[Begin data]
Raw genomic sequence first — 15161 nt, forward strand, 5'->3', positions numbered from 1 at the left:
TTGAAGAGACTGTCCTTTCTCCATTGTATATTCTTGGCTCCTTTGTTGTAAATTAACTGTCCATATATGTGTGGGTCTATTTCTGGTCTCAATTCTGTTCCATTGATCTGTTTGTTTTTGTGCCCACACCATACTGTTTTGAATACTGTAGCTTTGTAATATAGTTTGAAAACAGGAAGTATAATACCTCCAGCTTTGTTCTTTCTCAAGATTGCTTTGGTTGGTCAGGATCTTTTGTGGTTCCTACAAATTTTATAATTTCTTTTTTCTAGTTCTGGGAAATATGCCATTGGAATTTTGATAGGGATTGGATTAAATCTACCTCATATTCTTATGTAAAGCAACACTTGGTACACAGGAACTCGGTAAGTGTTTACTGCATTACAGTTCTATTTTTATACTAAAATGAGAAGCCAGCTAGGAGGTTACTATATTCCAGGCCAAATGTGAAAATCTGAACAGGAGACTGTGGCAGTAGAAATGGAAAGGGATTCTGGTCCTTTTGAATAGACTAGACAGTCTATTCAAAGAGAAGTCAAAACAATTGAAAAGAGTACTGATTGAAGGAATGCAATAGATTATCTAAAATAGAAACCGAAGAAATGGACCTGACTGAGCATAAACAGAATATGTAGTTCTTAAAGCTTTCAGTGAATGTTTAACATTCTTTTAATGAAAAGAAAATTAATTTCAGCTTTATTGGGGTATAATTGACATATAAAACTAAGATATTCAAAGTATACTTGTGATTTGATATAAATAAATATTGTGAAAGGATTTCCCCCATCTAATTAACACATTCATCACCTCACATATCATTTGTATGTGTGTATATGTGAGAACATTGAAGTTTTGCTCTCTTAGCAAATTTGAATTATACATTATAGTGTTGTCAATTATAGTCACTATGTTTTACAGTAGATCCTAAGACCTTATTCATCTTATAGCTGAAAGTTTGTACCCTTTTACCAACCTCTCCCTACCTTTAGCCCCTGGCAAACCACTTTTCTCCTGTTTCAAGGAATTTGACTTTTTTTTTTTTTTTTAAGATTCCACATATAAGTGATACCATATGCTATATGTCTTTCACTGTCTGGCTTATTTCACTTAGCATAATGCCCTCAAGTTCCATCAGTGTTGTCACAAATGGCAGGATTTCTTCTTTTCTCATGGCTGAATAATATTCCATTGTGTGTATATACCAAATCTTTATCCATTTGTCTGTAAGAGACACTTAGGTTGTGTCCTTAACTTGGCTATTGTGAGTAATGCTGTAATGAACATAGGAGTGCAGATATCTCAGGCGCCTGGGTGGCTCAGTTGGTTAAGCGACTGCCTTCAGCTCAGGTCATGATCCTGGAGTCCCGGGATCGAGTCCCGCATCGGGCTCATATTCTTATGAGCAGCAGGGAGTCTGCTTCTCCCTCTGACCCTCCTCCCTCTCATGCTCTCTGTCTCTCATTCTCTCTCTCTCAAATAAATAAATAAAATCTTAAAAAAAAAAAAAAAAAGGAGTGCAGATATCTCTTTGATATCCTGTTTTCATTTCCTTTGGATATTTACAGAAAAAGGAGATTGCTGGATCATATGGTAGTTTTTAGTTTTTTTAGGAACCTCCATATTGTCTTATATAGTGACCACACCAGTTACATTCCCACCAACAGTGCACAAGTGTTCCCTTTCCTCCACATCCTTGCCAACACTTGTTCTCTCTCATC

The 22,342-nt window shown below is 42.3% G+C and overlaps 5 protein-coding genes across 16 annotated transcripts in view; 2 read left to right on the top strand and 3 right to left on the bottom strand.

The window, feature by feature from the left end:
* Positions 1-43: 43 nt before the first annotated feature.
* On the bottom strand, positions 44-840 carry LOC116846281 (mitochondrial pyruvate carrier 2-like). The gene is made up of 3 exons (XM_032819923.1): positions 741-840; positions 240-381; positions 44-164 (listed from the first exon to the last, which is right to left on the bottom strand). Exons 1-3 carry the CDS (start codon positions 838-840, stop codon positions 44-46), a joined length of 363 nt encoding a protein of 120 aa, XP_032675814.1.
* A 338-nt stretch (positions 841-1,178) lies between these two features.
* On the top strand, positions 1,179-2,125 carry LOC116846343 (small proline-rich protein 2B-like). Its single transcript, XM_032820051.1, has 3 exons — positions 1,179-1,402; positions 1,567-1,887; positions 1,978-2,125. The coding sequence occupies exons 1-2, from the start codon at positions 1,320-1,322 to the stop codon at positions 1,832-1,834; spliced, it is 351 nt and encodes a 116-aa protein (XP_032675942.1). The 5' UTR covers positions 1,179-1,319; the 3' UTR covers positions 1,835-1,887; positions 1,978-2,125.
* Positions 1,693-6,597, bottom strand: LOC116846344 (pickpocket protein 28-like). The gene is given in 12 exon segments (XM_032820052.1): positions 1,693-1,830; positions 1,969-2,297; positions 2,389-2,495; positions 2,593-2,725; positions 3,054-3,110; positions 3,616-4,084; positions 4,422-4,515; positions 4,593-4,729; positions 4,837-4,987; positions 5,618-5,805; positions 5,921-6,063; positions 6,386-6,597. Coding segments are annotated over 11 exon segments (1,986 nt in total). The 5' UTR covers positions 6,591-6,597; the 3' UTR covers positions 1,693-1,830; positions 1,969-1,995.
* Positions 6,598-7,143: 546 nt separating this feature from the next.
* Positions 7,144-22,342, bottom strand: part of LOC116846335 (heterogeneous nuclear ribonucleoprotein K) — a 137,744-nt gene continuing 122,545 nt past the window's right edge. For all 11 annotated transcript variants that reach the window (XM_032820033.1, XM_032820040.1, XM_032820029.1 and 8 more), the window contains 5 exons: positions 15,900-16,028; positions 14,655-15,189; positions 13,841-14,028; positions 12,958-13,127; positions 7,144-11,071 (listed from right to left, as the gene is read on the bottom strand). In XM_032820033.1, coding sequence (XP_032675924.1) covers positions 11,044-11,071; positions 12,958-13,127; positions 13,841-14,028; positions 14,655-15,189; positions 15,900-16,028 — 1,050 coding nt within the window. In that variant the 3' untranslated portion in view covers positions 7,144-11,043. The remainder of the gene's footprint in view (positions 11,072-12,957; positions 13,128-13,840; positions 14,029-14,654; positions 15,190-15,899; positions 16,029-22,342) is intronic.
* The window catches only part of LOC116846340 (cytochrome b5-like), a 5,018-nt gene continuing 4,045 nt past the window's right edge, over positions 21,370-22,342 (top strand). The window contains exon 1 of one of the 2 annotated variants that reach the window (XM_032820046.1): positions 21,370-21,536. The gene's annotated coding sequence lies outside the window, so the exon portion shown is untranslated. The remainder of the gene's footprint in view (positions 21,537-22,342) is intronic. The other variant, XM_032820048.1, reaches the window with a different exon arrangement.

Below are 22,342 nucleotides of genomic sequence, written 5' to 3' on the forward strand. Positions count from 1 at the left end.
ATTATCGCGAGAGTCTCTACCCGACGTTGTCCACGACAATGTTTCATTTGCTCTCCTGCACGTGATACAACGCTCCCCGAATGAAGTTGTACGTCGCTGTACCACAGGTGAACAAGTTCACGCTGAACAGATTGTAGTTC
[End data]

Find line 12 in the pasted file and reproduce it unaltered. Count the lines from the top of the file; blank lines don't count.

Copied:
* The window catches only part of LOC116846340 (cytochrome b5-like), a 5,018-nt gene continuing 4,045 nt past the window's right edge, over positions 21,370-22,342 (top strand). The window contains exon 1 of one of the 2 annotated variants that reach the window (XM_032820046.1): positions 21,370-21,536. The gene's annotated coding sequence lies outside the window, so the exon portion shown is untranslated. The remainder of the gene's footprint in view (positions 21,537-22,342) is intronic. The other variant, XM_032820048.1, reaches the window with a different exon arrangement.